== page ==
Now, my buddy has a few things to say about his stay at the Orange County Jail, before he was shipped off to prison.  I’m going to share these things with you, in no particular order, so that you or a loved one may have some idea as to what to expect behind bars.  My friend spent six months in the Orange County Jail, and much of his wisdom can be reduced to one cliched word, “respect”.  Now, this is not the slang term that passes for a greeting, but means virtually nothing.  No, respect is Jail Etiquette 101.

The best way to survive a county jail term is to respect your fellow inmates, and respect the corrections officers.  However, my friend is not suggesting that you wimp out at every confrontation.  There must be a balance between standing up for one’s self when facing a confrontation with another inmate, and respecting all those around you.  How do you walk this fine line?  I have no idea, I’m just telling you what he told me.  My doctor friend turned inmate is slightly over 60 years of age, so he benefited from the age discrimination rules the county jail employs.  The Orange County Jail’s violation code renders punishment to the younger inmate automatically, when the “senior” inmate is over the age of 59.  Punishment for fighting and shenanigans varies, but both fighters are likely to end up in the “Box” or “Shoe” for 30 days.  While in the box, there’s no recreation time, and no commissary.

For those folks in the general population at the county jail, an inmate will carry his blanket, sheet (and pillow if available) and a basic care kit.  The basic care kit is given to you at the Booking and Release Center, or the general population cell, and it consists of white boxers, a toothbrush, toothpaste, soap, socks, and a comb.  Every inmate gets a one piece uniform known as the “blues”, and these are changed twice a week.  Linens like your sheet, pillow case are changed once a week, with the blanket changed every six months.  Continue Reading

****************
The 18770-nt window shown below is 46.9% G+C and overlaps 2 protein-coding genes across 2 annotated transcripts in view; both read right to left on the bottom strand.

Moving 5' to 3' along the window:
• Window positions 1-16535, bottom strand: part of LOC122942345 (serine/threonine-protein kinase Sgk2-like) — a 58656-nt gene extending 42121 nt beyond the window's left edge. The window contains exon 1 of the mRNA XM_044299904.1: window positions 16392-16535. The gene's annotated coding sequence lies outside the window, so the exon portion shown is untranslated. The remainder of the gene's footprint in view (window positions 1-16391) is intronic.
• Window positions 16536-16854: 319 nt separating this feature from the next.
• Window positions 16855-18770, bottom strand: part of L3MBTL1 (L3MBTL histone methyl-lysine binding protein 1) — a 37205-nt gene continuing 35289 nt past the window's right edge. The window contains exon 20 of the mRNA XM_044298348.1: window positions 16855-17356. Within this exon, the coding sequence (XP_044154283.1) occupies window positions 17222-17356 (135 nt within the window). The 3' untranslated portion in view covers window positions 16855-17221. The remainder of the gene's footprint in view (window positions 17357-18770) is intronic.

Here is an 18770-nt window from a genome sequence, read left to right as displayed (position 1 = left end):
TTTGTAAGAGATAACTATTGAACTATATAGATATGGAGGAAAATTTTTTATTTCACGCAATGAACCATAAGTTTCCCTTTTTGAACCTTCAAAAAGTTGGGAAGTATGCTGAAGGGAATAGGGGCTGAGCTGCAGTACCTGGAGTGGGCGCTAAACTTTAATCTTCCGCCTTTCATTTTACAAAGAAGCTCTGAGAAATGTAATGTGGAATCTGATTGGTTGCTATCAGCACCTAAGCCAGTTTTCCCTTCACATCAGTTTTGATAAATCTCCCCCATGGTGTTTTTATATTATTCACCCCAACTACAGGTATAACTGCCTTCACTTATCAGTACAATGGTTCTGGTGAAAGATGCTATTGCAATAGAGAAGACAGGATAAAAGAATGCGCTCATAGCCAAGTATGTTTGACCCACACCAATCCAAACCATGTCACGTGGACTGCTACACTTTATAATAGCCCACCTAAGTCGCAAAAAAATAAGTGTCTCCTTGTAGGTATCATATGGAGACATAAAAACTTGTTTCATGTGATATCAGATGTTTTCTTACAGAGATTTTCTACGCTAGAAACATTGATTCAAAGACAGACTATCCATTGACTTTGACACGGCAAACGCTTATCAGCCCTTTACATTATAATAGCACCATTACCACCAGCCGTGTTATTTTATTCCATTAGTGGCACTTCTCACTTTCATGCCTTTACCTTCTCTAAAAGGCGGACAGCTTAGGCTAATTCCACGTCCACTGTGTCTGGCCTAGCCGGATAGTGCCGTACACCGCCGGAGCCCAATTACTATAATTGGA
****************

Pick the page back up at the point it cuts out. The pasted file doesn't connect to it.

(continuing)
perscription pill bottleI have a few statistical facts for you, and I’m using the term “statistical” and “facts” rather loosely.

Four out of every five citizens who are arrested for drug trafficking are victims of entrapment.  Technically, five out of every five citizens arrested for drug trafficking believe they are victims of entrapment, but we’re not concerned with beliefs here, only the facts.  Entrapment can be difficult to prove, because most judges and prosecutors won’t admit their beloved agents could ever permit an informant to manufacture a crime, rather than detect a crime.  Well, I hate to break it to you, but it happens all the time.   To understand why entrapment is prevalent in Florida, it’s important to understand how the game is played.  Most entrapment cases involve confidential informants attempting to wiggle their way out of a serious charge, so that’s our focus.

The game begins when someone is arrested  on a trafficking charge involving mandatory prison time (often a mandatory minimum of 25 years in prison—about 12 years more than the average child rapist receives).   The defendant who decides to become a snitch is usually a first offender, desperate not to spend the best years of his life behind bars.  Let’s face it, this kind of time hanging over your head would cause most folks to do things they would otherwise be incapable of doing.  So, with no law enforcement training, only a desire to “do anything to avoid going to prison”, law enforcement unleashes their untrained informants into Florida’s streets.   These defendants/informants are now charged with a task that is typically reserved for “highly” trained undercover officers—set up drug deals.  Not just any drug deal.  Big drug deals.  Yes, “big” can mean “dangerous”, a story for another day.  The technical term for this untrained undercover work is “substantial assistance”.